The Secret Worldwide Transit Cabal
Wednesday, August 14, 2002
Our Favorite Rhetorical Enemy
From the Cabalmaster:
We opinionated TransitCabalists have this to say about the "Wendell Phenomenon" -- referring, of course, to our favorite foil, Wendell Cox:
Wendell Cox is a skilled media manipulator and a shameless self-promoter who once lived in Los Angeles and probably learned those "skills" there. He seems to believe in that old entertainment-industry adage: "There's no such thing as bad publicity." Another version: "Say whatever you want, just spell my name right." Gadflies, curmudgeons and dragonslayers are positive figures in American popular culture -- and Cox plays this role to the hilt.
Wendell Cox is also very good at collecting, organizing and presenting reams of data. He deserves credit for that; the guy appears to do his homework.
Cox also has a knack for putting together anti-rail arguments, presented with just the right "spin." These sound plausible until one takes a closer look. The problem: by the time people take a closer look, Wendell moves on to something else. But Cox cannot do this indefinitely before his credibility starts to erode; this process tends to proceed very rapidly once started.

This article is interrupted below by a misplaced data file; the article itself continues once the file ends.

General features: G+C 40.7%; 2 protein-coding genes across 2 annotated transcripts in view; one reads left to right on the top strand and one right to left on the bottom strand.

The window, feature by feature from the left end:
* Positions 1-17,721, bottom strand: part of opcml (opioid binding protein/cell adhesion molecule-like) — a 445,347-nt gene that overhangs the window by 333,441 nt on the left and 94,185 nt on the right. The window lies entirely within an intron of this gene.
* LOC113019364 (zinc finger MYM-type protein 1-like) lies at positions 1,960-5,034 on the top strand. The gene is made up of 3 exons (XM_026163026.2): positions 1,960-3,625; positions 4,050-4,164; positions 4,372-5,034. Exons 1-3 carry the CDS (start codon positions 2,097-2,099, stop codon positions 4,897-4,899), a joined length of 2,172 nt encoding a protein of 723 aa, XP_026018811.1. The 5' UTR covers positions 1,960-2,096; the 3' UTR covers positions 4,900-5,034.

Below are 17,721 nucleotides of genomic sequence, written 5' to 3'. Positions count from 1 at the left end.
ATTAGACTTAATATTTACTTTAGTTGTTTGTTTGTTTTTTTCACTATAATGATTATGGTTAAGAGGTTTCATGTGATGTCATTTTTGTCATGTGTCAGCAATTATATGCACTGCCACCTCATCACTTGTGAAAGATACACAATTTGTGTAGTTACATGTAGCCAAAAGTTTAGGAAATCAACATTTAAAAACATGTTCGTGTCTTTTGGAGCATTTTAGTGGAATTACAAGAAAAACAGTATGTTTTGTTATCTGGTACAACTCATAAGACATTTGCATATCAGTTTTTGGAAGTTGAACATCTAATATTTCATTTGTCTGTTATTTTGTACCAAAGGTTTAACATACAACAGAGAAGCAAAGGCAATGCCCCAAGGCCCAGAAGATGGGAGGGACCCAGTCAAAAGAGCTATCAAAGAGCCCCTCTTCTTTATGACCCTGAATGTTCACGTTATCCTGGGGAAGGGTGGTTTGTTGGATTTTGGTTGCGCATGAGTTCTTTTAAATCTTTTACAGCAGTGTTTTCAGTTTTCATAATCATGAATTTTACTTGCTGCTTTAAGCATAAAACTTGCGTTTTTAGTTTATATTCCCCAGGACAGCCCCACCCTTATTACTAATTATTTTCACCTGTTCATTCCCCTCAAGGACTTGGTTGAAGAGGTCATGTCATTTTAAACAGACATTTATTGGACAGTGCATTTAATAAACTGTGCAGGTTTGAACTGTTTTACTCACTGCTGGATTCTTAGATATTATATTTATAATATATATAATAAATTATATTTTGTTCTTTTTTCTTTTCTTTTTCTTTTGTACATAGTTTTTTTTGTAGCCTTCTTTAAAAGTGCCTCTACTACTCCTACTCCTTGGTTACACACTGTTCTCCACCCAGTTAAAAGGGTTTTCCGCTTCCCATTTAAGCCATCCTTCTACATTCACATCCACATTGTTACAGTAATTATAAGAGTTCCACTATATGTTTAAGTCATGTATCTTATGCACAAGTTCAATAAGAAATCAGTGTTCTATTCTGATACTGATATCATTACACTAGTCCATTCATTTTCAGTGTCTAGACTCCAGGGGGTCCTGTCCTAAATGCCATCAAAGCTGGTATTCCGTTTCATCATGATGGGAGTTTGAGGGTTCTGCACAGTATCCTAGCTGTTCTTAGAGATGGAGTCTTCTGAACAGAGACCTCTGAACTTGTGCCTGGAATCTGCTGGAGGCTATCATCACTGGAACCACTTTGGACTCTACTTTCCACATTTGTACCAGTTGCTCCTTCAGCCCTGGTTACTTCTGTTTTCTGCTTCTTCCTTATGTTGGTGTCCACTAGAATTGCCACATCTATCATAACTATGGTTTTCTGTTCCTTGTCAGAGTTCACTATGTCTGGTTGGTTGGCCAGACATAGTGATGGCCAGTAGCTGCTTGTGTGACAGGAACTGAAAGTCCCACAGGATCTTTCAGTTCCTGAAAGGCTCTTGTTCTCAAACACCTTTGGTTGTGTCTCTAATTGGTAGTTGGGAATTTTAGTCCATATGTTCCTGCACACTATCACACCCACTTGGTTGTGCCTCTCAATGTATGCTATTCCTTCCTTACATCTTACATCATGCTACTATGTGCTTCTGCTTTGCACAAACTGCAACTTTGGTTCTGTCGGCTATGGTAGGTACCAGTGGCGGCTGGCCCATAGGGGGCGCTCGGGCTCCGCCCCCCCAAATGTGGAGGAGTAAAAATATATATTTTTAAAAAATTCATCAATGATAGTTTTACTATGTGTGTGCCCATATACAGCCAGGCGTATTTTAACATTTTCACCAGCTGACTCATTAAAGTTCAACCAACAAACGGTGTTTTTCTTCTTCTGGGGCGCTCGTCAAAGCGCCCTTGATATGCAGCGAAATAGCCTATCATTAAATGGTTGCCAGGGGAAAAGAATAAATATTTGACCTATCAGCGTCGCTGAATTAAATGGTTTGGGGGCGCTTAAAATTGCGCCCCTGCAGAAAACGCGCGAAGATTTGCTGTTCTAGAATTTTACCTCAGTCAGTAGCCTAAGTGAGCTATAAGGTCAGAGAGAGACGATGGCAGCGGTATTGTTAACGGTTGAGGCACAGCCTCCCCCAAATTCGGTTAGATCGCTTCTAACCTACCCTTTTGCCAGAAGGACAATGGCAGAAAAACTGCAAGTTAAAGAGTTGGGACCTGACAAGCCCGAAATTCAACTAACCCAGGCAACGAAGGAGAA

Cox appears to have an insatiable appetite for publicity; he seems to bask in the glow of the limelight although he tries his best to present a low-key image. Part of his motivation may be insecurity. If this sounds unlikely, compare Wendell's work (and "curriculum vitae") with that of other rail opponents -- John F. Kain, for example. Although skilled and polished at communications, Cox is a lightweight when it comes to analysis. Little of his work would stand up to independent critical review. Slick presentation of shallow, biased analysis is the Cox trademark. Such a "show" cannot go on forever. Wendell Cox epitomizes the phrase "self-proclaimed expert." He knows this, and this fact becomes evident to anyone who gives his critique of Weyrich and Lind ("Twelve Anti-Transit Myths: A Conservative Critique;" see: www.publicpurpose.com/ut-weyrich2001.htm) more than a cursory glance.
After his fifteen minutes are up, Wendell Cox will become just another Zsa Zsa Gabor, "famous for being famous," as they say down in L.A.
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